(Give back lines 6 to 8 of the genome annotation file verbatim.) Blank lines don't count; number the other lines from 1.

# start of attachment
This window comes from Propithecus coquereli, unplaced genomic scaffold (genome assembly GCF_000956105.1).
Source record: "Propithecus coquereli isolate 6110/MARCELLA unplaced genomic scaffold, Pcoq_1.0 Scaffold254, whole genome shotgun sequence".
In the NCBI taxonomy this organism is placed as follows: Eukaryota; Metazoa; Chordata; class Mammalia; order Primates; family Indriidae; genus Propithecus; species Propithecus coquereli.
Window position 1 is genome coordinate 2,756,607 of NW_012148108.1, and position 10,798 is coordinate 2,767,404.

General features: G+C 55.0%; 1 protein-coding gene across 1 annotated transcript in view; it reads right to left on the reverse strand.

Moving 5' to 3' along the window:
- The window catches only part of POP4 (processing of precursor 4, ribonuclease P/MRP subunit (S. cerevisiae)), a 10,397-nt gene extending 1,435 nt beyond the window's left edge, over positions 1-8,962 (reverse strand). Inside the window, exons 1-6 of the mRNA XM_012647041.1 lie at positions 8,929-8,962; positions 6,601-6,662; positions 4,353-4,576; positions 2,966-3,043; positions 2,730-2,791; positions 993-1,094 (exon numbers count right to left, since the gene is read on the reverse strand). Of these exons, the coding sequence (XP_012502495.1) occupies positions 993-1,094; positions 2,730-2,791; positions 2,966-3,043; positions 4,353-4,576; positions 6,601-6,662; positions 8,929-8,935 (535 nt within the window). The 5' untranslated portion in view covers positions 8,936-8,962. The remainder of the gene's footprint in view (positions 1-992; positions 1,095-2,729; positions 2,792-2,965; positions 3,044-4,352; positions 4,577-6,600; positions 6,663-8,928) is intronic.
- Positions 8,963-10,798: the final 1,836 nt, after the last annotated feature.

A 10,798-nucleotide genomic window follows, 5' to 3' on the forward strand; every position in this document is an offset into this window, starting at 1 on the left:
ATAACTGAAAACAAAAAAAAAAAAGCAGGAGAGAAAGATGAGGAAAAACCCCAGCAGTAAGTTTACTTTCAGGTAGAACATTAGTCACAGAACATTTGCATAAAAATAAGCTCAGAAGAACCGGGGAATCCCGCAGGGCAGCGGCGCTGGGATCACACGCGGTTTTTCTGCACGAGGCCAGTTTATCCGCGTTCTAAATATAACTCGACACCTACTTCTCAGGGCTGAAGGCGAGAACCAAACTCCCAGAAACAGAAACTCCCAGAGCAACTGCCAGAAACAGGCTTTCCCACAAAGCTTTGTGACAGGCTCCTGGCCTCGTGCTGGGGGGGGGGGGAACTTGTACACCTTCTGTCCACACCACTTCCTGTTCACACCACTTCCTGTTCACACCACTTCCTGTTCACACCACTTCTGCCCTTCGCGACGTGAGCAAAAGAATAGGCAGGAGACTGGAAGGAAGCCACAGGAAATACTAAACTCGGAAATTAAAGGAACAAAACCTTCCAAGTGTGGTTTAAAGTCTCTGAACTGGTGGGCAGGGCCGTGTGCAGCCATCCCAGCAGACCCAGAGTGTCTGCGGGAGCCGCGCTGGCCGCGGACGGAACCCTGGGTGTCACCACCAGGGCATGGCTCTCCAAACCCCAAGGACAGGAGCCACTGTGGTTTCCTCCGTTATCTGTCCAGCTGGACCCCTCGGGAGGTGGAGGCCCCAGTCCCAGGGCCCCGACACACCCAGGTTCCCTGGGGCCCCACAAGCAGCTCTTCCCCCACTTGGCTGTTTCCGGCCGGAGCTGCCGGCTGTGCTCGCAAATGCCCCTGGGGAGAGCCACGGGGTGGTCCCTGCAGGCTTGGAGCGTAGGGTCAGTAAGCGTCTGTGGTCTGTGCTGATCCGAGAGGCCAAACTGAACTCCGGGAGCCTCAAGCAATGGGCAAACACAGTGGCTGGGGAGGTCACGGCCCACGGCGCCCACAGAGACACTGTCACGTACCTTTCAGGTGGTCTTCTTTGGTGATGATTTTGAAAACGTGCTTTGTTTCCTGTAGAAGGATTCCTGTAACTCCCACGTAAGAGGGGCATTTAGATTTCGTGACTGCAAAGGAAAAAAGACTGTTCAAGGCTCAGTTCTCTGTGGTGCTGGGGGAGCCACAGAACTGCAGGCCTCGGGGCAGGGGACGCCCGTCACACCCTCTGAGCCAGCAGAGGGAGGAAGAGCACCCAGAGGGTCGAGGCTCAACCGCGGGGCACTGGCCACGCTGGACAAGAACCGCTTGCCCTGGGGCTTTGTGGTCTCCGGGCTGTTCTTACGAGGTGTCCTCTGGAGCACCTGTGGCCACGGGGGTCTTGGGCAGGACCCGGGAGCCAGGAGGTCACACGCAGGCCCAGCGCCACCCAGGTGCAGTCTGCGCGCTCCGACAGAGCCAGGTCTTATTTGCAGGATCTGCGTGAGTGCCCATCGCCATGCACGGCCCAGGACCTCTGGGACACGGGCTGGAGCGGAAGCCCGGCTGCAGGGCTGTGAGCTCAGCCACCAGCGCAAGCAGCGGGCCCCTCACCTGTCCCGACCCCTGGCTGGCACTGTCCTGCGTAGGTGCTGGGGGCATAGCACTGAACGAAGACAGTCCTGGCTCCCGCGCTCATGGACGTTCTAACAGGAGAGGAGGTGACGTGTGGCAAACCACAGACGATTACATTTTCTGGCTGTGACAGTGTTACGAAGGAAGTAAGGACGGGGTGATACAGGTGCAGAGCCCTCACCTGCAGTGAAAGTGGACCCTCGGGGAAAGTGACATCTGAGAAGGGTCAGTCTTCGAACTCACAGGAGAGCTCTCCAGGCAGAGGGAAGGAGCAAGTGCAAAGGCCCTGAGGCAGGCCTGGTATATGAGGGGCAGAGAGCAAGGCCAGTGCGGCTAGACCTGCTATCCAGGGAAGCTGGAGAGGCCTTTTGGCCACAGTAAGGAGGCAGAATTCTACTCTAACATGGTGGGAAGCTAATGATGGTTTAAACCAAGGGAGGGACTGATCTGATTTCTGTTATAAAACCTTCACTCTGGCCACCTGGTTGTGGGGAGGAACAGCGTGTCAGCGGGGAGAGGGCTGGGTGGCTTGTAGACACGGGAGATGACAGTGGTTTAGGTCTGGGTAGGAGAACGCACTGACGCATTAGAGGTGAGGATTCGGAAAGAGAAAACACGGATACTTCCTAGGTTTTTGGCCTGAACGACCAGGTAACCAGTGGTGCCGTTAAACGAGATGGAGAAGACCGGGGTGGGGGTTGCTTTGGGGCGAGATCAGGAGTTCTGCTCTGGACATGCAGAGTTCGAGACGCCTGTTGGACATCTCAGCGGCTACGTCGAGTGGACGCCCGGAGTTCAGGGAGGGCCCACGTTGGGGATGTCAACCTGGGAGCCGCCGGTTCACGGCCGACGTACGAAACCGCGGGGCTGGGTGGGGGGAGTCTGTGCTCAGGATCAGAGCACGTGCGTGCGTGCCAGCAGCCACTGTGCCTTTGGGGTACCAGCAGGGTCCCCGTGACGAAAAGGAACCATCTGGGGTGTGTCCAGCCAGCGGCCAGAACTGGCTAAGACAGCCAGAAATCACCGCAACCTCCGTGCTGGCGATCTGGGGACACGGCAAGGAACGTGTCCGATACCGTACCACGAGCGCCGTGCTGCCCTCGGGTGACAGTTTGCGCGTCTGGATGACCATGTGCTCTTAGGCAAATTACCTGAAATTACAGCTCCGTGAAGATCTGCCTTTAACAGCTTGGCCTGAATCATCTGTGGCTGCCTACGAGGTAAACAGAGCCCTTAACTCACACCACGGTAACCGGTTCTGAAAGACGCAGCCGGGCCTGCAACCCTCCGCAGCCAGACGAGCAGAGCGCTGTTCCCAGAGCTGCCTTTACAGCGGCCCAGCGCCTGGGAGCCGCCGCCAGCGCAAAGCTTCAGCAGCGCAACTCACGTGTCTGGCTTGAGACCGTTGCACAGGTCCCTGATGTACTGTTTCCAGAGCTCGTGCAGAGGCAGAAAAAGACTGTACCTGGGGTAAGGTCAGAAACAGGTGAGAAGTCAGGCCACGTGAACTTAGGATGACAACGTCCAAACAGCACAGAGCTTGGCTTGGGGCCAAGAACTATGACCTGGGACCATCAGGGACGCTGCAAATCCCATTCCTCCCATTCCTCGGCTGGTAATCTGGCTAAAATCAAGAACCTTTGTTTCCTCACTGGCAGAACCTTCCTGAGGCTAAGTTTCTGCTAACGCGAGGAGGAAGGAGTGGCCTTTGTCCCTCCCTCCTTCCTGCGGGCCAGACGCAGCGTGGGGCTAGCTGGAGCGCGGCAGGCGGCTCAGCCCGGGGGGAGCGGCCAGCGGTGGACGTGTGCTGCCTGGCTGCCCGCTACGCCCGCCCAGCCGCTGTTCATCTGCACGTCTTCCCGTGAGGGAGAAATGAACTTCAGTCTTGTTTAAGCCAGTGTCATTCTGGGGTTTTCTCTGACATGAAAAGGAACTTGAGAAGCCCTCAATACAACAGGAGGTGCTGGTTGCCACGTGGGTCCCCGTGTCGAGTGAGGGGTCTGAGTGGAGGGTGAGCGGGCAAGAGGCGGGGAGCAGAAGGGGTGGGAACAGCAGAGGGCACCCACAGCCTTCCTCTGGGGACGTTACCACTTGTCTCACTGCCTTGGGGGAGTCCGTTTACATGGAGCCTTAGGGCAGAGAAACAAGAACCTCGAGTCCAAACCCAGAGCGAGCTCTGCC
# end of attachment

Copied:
Moving 5' to 3' along the window:
- The window catches only part of POP4 (processing of precursor 4, ribonuclease P/MRP subunit (S. cerevisiae)), a 10,397-nt gene extending 1,435 nt beyond the window's left edge, over positions 1-8,962 (reverse strand). Inside the window, exons 1-6 of the mRNA XM_012647041.1 lie at positions 8,929-8,962; positions 6,601-6,662; positions 4,353-4,576; positions 2,966-3,043; positions 2,730-2,791; positions 993-1,094 (exon numbers count right to left, since the gene is read on the reverse strand). Of these exons, the coding sequence (XP_012502495.1) occupies positions 993-1,094; positions 2,730-2,791; positions 2,966-3,043; positions 4,353-4,576; positions 6,601-6,662; positions 8,929-8,935 (535 nt within the window). The 5' untranslated portion in view covers positions 8,936-8,962. The remainder of the gene's footprint in view (positions 1-992; positions 1,095-2,729; positions 2,792-2,965; positions 3,044-4,352; positions 4,577-6,600; positions 6,663-8,928) is intronic.
- Positions 8,963-10,798: the final 1,836 nt, after the last annotated feature.